One of the first programs I wrote in 1955 for the new IBM 704 at Livermore was a trivial subroutine to copy all of core (RAM) to magnetic tape. The call semantics was a bit like the current Unix fork call but for some indefinite time in the future. The routine semantics was perhaps more like the production of a ‘continuation’ which was placed on magnetic tape instead of returned to caller. This core image was preceded on tape by a short boot block containing about 10 commands to copy the core image back into core. For simple long running programs this sufficed for running a program for periods longer than normal production runs. The program could be resumed later on the same or a different machine. Machine failures could be thus overcome. The machine could undergo repair and the production calculation resumed. Calling the routine might be programmed periodically, or might be signaled from an operator ‘sense switch’. Simple variations kept several checkpoints on one reel of tape.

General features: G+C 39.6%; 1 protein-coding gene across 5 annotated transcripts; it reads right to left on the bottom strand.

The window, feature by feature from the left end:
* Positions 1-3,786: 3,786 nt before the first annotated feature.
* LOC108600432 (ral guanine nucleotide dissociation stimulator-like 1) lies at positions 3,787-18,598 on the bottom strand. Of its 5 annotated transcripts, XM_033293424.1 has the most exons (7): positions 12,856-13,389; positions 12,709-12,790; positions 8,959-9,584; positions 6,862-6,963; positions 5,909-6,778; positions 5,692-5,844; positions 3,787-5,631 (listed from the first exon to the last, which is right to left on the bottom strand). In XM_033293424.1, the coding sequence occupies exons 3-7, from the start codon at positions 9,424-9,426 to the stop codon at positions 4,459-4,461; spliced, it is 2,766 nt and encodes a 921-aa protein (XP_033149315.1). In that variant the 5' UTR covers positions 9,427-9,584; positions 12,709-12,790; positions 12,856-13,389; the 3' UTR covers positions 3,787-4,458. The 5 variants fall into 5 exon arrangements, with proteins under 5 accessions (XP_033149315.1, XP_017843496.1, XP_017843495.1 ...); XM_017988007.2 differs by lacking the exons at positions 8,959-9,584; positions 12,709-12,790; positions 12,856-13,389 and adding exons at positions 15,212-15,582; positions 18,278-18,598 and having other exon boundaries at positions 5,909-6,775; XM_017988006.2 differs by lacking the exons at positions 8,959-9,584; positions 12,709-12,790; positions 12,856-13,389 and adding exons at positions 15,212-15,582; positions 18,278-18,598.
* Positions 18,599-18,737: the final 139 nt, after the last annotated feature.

Larger applications whose data did not fit in core integrated restart tape logic with the logic already necessary to move their working data in and out of core memory.